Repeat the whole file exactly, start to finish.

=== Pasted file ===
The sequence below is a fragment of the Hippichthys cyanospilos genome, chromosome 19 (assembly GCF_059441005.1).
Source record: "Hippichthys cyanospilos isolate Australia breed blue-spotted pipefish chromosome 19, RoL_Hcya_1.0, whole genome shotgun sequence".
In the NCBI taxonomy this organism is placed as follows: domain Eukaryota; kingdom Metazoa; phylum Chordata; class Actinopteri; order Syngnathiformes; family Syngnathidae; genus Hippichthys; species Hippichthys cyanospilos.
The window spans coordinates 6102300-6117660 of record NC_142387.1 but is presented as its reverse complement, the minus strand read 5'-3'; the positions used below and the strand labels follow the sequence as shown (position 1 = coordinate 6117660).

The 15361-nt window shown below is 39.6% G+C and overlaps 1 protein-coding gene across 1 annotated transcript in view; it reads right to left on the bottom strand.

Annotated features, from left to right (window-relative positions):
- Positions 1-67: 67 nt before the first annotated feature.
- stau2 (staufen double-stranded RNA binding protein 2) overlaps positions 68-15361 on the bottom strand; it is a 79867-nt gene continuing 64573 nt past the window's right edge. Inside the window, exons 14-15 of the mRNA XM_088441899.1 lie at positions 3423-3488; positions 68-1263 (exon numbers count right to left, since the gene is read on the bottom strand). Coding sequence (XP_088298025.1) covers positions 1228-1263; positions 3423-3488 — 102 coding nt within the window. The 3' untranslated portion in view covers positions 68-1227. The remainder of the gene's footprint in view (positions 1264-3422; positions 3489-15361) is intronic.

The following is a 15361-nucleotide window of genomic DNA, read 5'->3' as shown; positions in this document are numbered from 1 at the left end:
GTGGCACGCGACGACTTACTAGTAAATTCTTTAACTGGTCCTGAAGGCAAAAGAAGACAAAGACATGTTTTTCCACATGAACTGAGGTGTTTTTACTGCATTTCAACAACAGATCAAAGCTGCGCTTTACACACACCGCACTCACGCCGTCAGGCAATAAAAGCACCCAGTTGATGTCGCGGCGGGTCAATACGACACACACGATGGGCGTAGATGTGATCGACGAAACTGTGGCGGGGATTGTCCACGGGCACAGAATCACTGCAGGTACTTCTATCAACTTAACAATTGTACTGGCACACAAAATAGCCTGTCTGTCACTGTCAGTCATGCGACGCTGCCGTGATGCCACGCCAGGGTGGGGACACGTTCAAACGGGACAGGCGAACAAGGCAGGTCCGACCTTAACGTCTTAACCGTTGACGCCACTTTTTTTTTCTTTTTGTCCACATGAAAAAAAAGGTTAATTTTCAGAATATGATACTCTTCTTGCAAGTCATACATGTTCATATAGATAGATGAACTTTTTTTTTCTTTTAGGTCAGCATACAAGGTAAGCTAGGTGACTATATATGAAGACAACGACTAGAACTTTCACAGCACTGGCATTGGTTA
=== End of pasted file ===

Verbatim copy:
The sequence below is a fragment of the Hippichthys cyanospilos genome, chromosome 19 (assembly GCF_059441005.1).
Source record: "Hippichthys cyanospilos isolate Australia breed blue-spotted pipefish chromosome 19, RoL_Hcya_1.0, whole genome shotgun sequence".
In the NCBI taxonomy this organism is placed as follows: domain Eukaryota; kingdom Metazoa; phylum Chordata; class Actinopteri; order Syngnathiformes; family Syngnathidae; genus Hippichthys; species Hippichthys cyanospilos.
The window spans coordinates 6102300-6117660 of record NC_142387.1 but is presented as its reverse complement, the minus strand read 5'-3'; the positions used below and the strand labels follow the sequence as shown (position 1 = coordinate 6117660).

The 15361-nt window shown below is 39.6% G+C and overlaps 1 protein-coding gene across 1 annotated transcript in view; it reads right to left on the bottom strand.

Annotated features, from left to right (window-relative positions):
- Positions 1-67: 67 nt before the first annotated feature.
- stau2 (staufen double-stranded RNA binding protein 2) overlaps positions 68-15361 on the bottom strand; it is a 79867-nt gene continuing 64573 nt past the window's right edge. Inside the window, exons 14-15 of the mRNA XM_088441899.1 lie at positions 3423-3488; positions 68-1263 (exon numbers count right to left, since the gene is read on the bottom strand). Coding sequence (XP_088298025.1) covers positions 1228-1263; positions 3423-3488 — 102 coding nt within the window. The 3' untranslated portion in view covers positions 68-1227. The remainder of the gene's footprint in view (positions 1264-3422; positions 3489-15361) is intronic.

The following is a 15361-nucleotide window of genomic DNA, read 5'->3' as shown; positions in this document are numbered from 1 at the left end:
GTGGCACGCGACGACTTACTAGTAAATTCTTTAACTGGTCCTGAAGGCAAAAGAAGACAAAGACATGTTTTTCCACATGAACTGAGGTGTTTTTACTGCATTTCAACAACAGATCAAAGCTGCGCTTTACACACACCGCACTCACGCCGTCAGGCAATAAAAGCACCCAGTTGATGTCGCGGCGGGTCAATACGACACACACGATGGGCGTAGATGTGATCGACGAAACTGTGGCGGGGATTGTCCACGGGCACAGAATCACTGCAGGTACTTCTATCAACTTAACAATTGTACTGGCACACAAAATAGCCTGTCTGTCACTGTCAGTCATGCGACGCTGCCGTGATGCCACGCCAGGGTGGGGACACGTTCAAACGGGACAGGCGAACAAGGCAGGTCCGACCTTAACGTCTTAACCGTTGACGCCACTTTTTTTTTCTTTTTGTCCACATGAAAAAAAAGGTTAATTTTCAGAATATGATACTCTTCTTGCAAGTCATACATGTTCATATAGATAGATGAACTTTTTTTTTCTTTTAGGTCAGCATACAAGGTAAGCTAGGTGACTATATATGAAGACAACGACTAGAACTTTCACAGCACTGGCATTGGTTA